In the world of classical music, loyalties run deep and remnants of great composers are prized. It’s not every day, though, that a composer’s physical remains become a political flashpoint — unless the remains are those of Sergei Rachmaninoff. The AFP reports that a Russian minister has sparked an international debate by announcing his intention to reclaim Rachmaninoff’s remains from a cemetery in New York state.
It’s a surprise move that has stirred controversy, writes the AFP. After all, Rachmaninoff died in the United States after spending decades outside of Russia in self-imposed political exile. Despite considering himself “the most Russian of Russians,” writes Mary Jane Ayers, Rachmaninoff watched his bourgeois way of life evaporate during the Bolshevik Revolution of 1917. That year, he fled to Sweden and later the United States, where he worked as an acclaimed concert pianist. Though the composer mourned his country for the rest of his life, he never returned.
Russia’s culture minister, Vladimir Medinsky, recently called on the United States to repatriate the composer’s remains in what the BBC calls “a lavish mausoleum” on his old country estate. But the move appears to be less about a composer’s final resting place and more about tense Russian-American relations. The BBC quotes Medinsky as claiming that Americans have neglected the composer’s grave while attempting to “shamelessly privatize” his name, and the AFP notes that the minister accuses the United States of presenting Rachmaninoff as “an American composer of Russian origin.”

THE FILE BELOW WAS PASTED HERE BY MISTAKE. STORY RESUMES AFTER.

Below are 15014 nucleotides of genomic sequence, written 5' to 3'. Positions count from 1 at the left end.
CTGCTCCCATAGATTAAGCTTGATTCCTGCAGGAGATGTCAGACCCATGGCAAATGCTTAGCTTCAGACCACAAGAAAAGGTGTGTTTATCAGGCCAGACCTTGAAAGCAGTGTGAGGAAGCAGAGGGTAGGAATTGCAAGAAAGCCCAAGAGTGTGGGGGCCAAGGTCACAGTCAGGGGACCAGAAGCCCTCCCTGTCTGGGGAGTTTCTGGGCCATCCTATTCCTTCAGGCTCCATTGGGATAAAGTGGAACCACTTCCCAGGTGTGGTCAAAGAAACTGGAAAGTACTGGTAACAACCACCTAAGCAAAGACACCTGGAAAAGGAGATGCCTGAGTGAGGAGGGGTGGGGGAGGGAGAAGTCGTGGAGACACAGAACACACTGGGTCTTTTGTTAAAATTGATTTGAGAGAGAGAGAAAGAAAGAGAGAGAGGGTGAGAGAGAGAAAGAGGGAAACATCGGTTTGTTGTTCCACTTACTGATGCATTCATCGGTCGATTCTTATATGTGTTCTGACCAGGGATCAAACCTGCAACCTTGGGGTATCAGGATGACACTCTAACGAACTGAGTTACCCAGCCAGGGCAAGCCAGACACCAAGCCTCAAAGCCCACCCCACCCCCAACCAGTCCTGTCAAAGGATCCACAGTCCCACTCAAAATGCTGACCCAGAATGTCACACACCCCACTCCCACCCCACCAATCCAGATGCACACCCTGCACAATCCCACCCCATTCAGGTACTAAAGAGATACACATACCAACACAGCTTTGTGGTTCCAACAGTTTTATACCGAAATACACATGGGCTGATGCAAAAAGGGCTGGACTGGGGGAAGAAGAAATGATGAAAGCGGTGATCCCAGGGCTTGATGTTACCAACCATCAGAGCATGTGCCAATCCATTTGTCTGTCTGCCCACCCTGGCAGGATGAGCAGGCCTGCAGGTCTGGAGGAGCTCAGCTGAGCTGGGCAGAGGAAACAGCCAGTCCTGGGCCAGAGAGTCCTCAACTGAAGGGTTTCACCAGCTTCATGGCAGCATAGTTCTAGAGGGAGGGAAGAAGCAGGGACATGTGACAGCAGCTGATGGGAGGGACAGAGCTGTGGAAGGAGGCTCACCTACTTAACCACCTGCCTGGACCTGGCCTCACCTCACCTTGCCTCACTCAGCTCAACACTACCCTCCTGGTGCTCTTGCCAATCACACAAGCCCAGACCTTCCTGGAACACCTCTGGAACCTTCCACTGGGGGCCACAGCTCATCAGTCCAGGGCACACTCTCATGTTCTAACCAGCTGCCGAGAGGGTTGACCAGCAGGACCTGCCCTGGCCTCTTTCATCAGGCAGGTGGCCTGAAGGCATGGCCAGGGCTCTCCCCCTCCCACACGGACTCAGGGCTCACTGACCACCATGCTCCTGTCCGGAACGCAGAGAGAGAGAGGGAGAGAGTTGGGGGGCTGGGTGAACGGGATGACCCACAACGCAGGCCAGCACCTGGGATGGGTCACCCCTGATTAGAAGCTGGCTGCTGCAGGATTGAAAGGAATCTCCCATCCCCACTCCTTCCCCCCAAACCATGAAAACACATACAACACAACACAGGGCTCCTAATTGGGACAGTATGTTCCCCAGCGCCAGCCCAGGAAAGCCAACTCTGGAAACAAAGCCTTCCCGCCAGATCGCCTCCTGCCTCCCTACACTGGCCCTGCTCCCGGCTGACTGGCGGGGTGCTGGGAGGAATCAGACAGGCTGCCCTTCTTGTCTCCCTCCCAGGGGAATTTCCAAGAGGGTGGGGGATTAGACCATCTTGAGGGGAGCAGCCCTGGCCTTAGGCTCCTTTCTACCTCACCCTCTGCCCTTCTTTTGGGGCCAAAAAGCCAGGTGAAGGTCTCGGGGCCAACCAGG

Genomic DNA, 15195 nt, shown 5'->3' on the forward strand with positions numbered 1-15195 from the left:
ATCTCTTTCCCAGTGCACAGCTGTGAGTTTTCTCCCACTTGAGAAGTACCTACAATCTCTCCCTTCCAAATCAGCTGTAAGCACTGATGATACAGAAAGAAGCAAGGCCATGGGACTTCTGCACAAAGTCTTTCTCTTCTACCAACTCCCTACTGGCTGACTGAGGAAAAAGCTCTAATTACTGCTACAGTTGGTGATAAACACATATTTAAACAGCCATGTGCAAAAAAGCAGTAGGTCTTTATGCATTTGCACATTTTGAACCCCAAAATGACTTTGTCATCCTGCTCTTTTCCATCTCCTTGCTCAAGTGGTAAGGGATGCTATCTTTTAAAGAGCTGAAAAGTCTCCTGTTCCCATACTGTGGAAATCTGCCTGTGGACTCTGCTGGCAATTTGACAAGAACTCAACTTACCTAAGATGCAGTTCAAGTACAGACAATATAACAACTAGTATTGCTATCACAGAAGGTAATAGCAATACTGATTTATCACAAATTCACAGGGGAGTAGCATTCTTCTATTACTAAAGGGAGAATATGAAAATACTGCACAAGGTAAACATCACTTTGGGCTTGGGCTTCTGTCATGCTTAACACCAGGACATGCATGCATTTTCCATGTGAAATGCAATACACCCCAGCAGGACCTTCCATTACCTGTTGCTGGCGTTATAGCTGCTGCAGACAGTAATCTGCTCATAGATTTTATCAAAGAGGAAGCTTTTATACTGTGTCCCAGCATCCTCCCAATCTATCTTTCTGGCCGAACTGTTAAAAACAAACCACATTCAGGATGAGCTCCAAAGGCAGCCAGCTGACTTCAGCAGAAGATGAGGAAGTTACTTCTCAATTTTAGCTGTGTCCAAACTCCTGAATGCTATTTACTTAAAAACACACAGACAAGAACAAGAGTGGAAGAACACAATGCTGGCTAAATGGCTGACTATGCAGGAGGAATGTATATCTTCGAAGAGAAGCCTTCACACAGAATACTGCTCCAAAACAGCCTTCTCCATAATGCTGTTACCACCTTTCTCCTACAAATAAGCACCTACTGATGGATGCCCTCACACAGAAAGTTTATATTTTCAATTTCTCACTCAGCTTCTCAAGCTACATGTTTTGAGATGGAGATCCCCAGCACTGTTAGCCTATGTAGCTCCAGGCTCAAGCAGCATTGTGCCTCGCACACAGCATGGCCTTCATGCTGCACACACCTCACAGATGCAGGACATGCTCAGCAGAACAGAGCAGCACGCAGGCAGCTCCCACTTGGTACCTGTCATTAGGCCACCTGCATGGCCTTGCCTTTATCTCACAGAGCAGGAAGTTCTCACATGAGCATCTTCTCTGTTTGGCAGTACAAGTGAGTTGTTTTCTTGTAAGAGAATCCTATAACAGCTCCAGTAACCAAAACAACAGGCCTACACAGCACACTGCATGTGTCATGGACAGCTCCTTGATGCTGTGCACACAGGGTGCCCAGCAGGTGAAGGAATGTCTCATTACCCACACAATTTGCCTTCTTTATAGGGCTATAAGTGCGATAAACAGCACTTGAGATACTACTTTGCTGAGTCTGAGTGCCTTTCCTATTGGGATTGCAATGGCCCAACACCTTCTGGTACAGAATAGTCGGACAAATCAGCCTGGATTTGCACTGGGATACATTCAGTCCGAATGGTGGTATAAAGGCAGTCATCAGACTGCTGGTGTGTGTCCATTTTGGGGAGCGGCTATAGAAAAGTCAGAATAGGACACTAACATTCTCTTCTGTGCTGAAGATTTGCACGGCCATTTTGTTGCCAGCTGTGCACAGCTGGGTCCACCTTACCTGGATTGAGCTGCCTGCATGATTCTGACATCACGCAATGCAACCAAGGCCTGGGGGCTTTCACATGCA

Rachmaninoff received American citizenship shortly before his death and even had his music banned in Soviet Russia after he moved abroad. But as the AFP writes, Russia has long expressed interest in the exiled composer, even attempting to purchase one of his homes in Switzerland.
However, the composer’s descendants have no plans to return his remains to his country of origin — after all, Rachmaninoff requested to be buried in New York in his will. But perhaps the tiff will bring new notoriety to the great composer — you can listen to him playing his own Piano Concerto 3 here.